12. On April 20, 2009, Defendant transferred Plaintiff from being a Production Assistant in Electroless Nickel to being a Production Assistant in Black Oxide.

13. Defendant transferred Plaintiff to Black Oxide in an effort to certify him in a less complicated finish, as Black Oxide is considered to be on the "low" end of the plating "finish difficulty" spectrum, whereas Electroless Nickel is considered to be a "moderate" level of "finish difficulty." ( Compare Dkt. No. 38, at ¶ 13 [Def.'s Rule 7.1 Statement, asserting fact and supporting assertion with accurate record citation] with Dkt. No. 44, at ¶ 13 [Plf.'s Rule 7.1 Response, admitting fact that black oxide is an easier finish than Nickel, and failing to deny other above-stated s with accurate record citation].)

14. In Summer 2009, Plaintiff applied for and received a promotion from the Production Assistant track onto the Plater track as a Plater Trainee.

Plaintiff Applies for Second Shift Supervisor Position in May 2010; Defendant Selects 55-Year Old Applicant with Twenty-Five Years of Supervisory Experience in Manufacturing

15. In May 2010, Plaintiff applied for Defendant's Second Shift Supervisor opening.

16. Four internal candidates, including Plaintiff, and five external candidates applied for the Second Shift Supervisor position in May 2010. Of the four internal candidates, Defendant interviewed only Plaintiff.

17. Defendant selected one of the external candidates, Joseph Jarvis, for the Second Shift Supervisor position.

18. Prior to applying for the Second Shift Supervisor position with Defendant, Mr. Jarvis had been a Production Superintendent at Crucible Specialty Metals for twenty-two years as well as a Production Supervisor at Magna Powertrain (New Process Gear) for three years, and held a Bachelor's Degree in Science with a major in Business Management and Economics.

19. Mr. Jarvis was fifty-five years old when he started at Defendant on June 2, 2010, as he was born in 1955.

20. In his Complaint, Plaintiff alleges that upon no receiving the Second Shift Supervisor position in May 2010, Defendant "provided [him] with a list of skills, " and was "informed that if [he] wanted to be considered for a position in the future... then [he] should learn the skills on the list." ( Compare Dkt. No. 38, at ¶ 20 [Def.'s Rule 7.1 Statement, asserting fact and supporting assertion with accurate record citation] with Dkt. No. 44, at ¶ 20 [Plf.'s Rule 7.1 Response, admitting he was verbally provided with a list of skills, and failing to deny other above-stated fact with accurate record citation].)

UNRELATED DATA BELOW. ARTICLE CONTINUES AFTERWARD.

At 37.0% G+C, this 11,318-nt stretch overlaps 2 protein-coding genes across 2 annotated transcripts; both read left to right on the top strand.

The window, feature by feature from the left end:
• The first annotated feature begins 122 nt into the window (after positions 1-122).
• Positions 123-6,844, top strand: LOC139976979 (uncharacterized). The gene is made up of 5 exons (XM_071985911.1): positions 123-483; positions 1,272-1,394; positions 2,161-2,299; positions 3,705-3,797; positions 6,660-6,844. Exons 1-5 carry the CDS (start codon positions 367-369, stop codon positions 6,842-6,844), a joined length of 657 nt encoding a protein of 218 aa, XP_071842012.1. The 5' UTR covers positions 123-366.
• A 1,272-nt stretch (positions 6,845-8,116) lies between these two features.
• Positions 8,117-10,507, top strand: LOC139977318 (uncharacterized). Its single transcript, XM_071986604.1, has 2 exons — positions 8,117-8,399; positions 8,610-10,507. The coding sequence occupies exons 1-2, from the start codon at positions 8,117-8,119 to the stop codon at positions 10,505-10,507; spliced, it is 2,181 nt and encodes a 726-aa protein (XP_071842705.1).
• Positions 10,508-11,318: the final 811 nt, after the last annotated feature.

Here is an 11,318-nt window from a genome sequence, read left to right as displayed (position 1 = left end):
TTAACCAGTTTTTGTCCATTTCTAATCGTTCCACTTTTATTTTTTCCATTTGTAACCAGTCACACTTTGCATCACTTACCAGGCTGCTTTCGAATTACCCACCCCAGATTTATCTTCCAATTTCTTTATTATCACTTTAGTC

21. At Plaintiff's deposition, however, Plaintiff testified that he in fact did not receive a list of skills from Defendant, but instead "was just told to learn more about the company and to learn different areas."

22. On June 7, 2010, Plaintiff received his Level 1 certification in Black Oxide and a promotion to Plater 1.

23. In order to progress to the positions of Plater 2, 3, and 4, Platers must receive certification in additional plating and finishing processes. In general, Defendant evaluates internal candidates for supervisory positions based in part on how quickly they learn and master plating and finishing processes. ( Compare Dkt. No. 38, at ¶ 23 [Def.'s Rule 7.1 Statement, asserting facts and supporting assertion with accurate record citations] with Dkt. No. 44, at ¶ 23 [Plf.'s Rule 7.1 Response, denying personal knowledge of facts, which is insufficient to create a genuine dispute, and in any event failing to support any denial of facts with accurate record citation].)

24. In January 2011, Plaintiff received his Level 2 certification in Black Oxide.

Plaintiff Fails to Apply for Second Shift Supervisor Position in 2011

25. In March 2011, an opening became available again for the Second Shift Supervisor position.

26. In her role as Defendant's Vice-President for Human Resources, Christy LeClair received and collected all of the internal candidates' applications and submissions for the March 2011 Second Shift Supervisor opening.

27. Plaintiff did not apply for the Second Shift Supervisor opening in 2011; and, in any event, any application that Plaintiff may have made for the Second Shift Supervisor opening in 2011 was not received by the Selection Committee for that position. ( Compare Dkt. No. 38, at ¶ 27 [Def.'s Rule 7.1 Statement, asserting fact and supporting assertion with accurate record citation] with Dkt. No. 44, at ¶ 27 [Plf.'s Rule 7.1 Response, not providing record citation controverting fact].)

28. Plaintiff never advised Ms. LeClair or anyone else in Human Resources that he was interested in applying for the Second Shift Supervisor position in 2011. ( Compare Dkt. No. 38, at ¶ 28 [Def.'s Rule 7.1 Statement, asserting fact and supporting assertion with accurate record citation] with Dkt. No. 44, at ¶ 28 [Plf.'s Rule 7.1 Response, denying fact but not supporting denial with accurate record citation].)